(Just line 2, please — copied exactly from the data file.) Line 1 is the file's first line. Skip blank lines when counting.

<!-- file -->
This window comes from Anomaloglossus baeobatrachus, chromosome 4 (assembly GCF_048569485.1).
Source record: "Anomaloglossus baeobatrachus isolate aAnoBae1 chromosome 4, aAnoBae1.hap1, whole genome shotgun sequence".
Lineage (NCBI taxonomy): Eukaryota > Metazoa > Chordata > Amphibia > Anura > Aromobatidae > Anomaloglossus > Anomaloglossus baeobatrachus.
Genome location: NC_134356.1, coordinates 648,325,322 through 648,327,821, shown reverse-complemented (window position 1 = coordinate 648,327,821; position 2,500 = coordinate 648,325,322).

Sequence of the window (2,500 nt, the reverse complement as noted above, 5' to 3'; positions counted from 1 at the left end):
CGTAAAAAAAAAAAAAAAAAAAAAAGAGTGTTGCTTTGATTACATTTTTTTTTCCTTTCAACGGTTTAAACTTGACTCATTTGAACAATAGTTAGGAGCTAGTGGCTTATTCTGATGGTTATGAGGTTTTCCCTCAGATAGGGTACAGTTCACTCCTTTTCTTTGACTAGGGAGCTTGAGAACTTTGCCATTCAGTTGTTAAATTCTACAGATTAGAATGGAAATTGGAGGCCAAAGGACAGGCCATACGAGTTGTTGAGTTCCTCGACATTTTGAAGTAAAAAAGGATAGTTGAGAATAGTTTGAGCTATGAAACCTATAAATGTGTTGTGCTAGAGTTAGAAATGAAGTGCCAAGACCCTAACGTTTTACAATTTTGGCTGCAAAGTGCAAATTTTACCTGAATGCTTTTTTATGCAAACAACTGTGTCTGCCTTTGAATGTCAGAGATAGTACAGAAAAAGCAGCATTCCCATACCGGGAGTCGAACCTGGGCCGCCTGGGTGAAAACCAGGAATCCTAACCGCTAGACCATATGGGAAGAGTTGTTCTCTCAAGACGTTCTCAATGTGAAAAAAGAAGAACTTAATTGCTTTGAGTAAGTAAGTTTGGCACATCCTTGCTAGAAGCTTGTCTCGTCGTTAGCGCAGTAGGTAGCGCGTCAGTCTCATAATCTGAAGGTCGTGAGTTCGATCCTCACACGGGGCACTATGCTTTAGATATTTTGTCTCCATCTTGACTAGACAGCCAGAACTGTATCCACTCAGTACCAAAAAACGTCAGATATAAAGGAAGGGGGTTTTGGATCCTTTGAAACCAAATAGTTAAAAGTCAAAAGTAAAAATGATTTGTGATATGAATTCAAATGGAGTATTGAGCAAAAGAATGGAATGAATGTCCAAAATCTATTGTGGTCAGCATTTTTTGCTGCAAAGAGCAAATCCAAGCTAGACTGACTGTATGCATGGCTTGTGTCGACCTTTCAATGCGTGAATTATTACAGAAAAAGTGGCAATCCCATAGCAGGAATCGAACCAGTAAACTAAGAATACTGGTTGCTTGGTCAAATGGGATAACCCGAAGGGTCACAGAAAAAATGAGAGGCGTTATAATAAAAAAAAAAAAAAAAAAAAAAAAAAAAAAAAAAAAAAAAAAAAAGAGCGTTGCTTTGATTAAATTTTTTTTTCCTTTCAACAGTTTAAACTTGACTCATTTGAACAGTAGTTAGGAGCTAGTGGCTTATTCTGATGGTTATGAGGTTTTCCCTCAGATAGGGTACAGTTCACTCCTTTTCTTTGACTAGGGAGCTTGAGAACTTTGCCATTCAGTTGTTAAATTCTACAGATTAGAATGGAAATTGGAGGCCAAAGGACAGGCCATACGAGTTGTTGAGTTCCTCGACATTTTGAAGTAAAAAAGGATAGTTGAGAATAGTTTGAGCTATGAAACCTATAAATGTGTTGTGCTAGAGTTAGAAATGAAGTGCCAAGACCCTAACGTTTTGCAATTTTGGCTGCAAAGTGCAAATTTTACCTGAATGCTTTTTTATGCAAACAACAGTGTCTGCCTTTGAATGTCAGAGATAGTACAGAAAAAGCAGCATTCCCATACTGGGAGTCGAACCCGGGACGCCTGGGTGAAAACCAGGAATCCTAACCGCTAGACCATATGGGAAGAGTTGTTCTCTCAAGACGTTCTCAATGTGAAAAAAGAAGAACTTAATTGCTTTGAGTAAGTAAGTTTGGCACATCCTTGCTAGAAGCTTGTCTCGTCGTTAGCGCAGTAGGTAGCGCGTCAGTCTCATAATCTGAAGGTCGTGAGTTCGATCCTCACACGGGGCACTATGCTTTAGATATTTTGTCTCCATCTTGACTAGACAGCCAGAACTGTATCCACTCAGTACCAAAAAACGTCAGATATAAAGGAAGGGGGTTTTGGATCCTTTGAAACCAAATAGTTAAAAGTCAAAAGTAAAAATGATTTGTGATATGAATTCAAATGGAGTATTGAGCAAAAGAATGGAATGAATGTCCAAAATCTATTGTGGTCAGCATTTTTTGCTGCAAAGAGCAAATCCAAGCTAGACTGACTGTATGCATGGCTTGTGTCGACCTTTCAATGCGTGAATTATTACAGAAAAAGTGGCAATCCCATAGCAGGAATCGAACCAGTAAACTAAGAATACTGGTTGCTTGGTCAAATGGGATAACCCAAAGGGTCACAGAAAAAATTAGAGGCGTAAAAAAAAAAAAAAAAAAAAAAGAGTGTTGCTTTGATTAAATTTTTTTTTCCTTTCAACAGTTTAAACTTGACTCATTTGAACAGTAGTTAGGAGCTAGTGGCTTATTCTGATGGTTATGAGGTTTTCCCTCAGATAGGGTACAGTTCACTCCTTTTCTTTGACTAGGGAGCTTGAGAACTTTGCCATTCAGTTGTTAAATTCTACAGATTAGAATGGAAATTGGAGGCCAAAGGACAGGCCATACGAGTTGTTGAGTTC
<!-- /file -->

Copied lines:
Source record: "Anomaloglossus baeobatrachus isolate aAnoBae1 chromosome 4, aAnoBae1.hap1, whole genome shotgun sequence".